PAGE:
Lumbosacral dural arteriovenous fistula

Lumbosacral dural arteriovenous fistula


The most common neurologic findings at the time of admission were paraparesis (85%), sphincter dysfunction (70%), and sensory disturbances (20%).

Clinical symptoms caused by deep lumbosacral spinal dural arteriovenous fistulas are comparable with those of spinal dural arteriovenous fistulas at other locations 1).


Spinal dural arteriovenous fistulas located in the deep lumbosacral region are rare and the most difficult to diagnose among spinal dural arteriovenous fistulas located elsewhere in the spinal dura. Specific clinical and radiologic features of these fistulas are still inadequately reported.

Medullary congestion in association with an enlargement of the filum vein or other lumbar radicular veins is a characteristic finding in these patients. Spinal time-resolved contrast-enhanced dynamic MRA facilitates the detection of the drainage vein and helps to localize deep lumbosacral-located fistulas with a high sensitivity before DSA. Definite detection of these fistulas remains challenging and requires sufficient visualization of the fistula-supplying arteries and draining veins by conventional spinal angiography.

Medullary T2 hyperintensity and contrast enhancement were present in most cases. The filum vein and/or lumbar veins were dilated in 19/20 (95%) patients. Time-resolved contrast-enhanced dynamic MRA indicated a spinal dural arteriovenous fistula at or below the L5 vertebral level in 7/8 (88%) patients who received time-resolved contrast-enhanced dynamic MRA before DSA. A bilateral arterial supply of the fistula was detected via DSA in 5 (25%) patients 2).


Patients with deep lumbosacral dural arteriovenous fistula had a higher risk of early recurrence compared to patients with thoracolumbar SDAVF, with a considerable percentage of late functional deterioration. Thus strict clinical and radiologic long-term follow-up examinations are recommended in those patients 3).

Case series

Jablawi et al. retrospectively evaluated all data of patients with spinal dural arteriovenous fistulas treated and/or diagnosed in RWTH Aachen University Hospital, and Paracelsus Kliniken, OsnabrückGermany, between 1990 and 2017. Twenty patients with deep lumbosacral spinal dural arteriovenous fistulas were included in this study.

They retrospectively analyzed our radiological and medical records for patients presenting with SDAVF between 1990 and 2018 at the University Hospital Aachen. We identified twenty patients with a lsDAVF. All patients were treated surgically. One patient died of pulmonary embolism three months after treatment and was excluded from our outcome analysis. Clinical data at the time of admission, discharge, one year after discharge and at the last follow-up were evaluated according to the modified Aminoff-Logue disability score (AL-score) for this analysis.

The mean age was 65 ± 7 years (median, 67; range, 53-78), sixteen patients (84 %) were male. After surgery, four patients developed a recurrent fistula in the same shunt zone and were re-treated microsurgically. Follow-up data one year after treatment was available in 15 patients. No relevant changes in AL-score were observed within this period. For the long-term follow-up analysis, data of 13 patients were available; 38.5 % of patients developed late functional deterioration.

In this cohort, patients with deep lumbosacral dural arteriovenous fistula had a higher risk of early recurrence compared to patients with thoracolumbar SDAVF, with a considerable percentage of late functional deterioration. Thus strict clinical and radiologic long-term follow-up examinations are recommended in those patients 4).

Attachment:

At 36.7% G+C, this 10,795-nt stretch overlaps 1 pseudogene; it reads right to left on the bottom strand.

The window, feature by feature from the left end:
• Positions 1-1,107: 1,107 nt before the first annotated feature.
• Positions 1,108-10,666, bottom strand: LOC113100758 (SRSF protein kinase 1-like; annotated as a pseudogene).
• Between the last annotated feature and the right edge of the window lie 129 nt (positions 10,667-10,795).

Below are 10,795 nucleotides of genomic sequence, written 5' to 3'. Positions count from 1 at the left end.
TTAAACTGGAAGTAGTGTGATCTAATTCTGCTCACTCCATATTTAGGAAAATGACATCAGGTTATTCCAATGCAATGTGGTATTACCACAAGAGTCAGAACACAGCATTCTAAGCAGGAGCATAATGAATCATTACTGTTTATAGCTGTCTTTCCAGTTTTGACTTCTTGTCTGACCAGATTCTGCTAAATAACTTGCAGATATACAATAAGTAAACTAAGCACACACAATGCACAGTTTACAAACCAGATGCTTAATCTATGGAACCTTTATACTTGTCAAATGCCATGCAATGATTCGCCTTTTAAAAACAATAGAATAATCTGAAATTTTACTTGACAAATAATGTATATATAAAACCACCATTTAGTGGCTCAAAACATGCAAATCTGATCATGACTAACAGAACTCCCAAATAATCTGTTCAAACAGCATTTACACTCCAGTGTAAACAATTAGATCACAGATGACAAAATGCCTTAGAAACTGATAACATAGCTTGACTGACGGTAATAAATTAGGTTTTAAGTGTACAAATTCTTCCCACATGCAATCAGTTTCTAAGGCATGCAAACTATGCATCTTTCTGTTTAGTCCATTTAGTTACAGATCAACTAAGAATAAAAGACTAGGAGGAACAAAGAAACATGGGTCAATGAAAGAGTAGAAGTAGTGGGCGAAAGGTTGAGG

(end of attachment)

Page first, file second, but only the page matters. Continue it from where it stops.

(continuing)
Rosi et al. describe a case series of five patients presenting with a conus medullaris AVS associated with a lower lumbar or sacral DAVF.

Three of the patients were <30 years old at presentation. In four of these five cases the intradural scAVS drained caudally, engorging the epidural plexus in the same location as the sDAVF. In only one case, who presented with thrombosis of the drainage of the main compartment of a conus medullaris pial AVF, was the location of the DAVF opposite to the location of the residual drainage.

They discuss the pathophysiological link between scAVS and sDAVF on the basis of the rarity of the DAVF, the uncommon association between scAVS and sDAVF, the presence of sDAVF in young patients, and the venous hypertension created by the venous drainage towards the sacral area responsible for angiogenesis creating the dural shunt 5).

Twenty-five consecutive patients with 16 thoracic dural arteriovenous fistula and 9 lumbosacral DAVFs were included (mean age, 63.9 years; 20 men). All patients presented with progressive myelopathy. Preoperative and postoperative neurologic deficits were compared between thoracic and lumbosacral DAVF groups. Using magnetic resonance imaging, the extent of T2 high-intensity areas and signal flow voids were documented. Follow-up after surgical interventions ranged from 6 to 96 months (mean, 38.1 months).

Preoperatively, patients suffering lumbosacral DAVF tended to be more severely disabled compared with thoracic DAVF patients. Lumbosacral DAVF patients exhibited diminished patellar (P = 0.04) and Achilles tendon reflexes (P < 0.01), while most thoracic DAVF patients exhibited hyperreflexia. In magnetic resonance imaging, signal flow voids around the spinal cord were evident in only 4 of 9 lumbosacral DAVF patients (P = 0.012). Rather, a serpentine signal flow void of the filum terminale was a hallmark of lumbosacral DAVFs to distinguish them from thoracic DAVFs. In the lumbosacral DAVF group, postoperative improvements were significantly better in micturition function (P = 0.02).

In lumbosacral DAVF, postoperative micturition function recovery was superior to thoracic DAVF. Intradural lumbar signal flow void is indicative of lumbosacral DAVF. For appropriate management, it is important to recognize these differences between lumbosacral and thoracic DAVF 6).

Case reports

A 65-year-old man presented with a 4-year history of progressive sensory, motor, and sphincter dysfunction. Spinal magnetic resonance imaging and digital subtraction angiography showed 2 spinal dural arteriovenous fistulas (fed by the right L2 lumbar artery and the right lateral sacral artery, respectively) and 1 perimedullary arteriovenous fistula (fed by the filum terminale artery from the left L2 lumbar artery [i.e., filum terminale arteriovenous fistulas]. A hybrid technique was used to perform embolization of the right L2 spinal dural arteriovenous fistula and microsurgery of the L5 level filum terminale vein. The patient was asymptomatic 1 year later.

Multifocal spinal vascular malformations may coexist in 1 case, and standardized spinal digital subtraction angiography, including the bilateral internal iliac arteries and median sacral artery, should be performed to avoid a missed diagnosis. The concomitant phenomenon indicates that venous hypertension may be a risk factor for the development of arteriovenous fistulas. Hybrid techniques are effective in treatment of multifocal and complex spinal AVMs 7).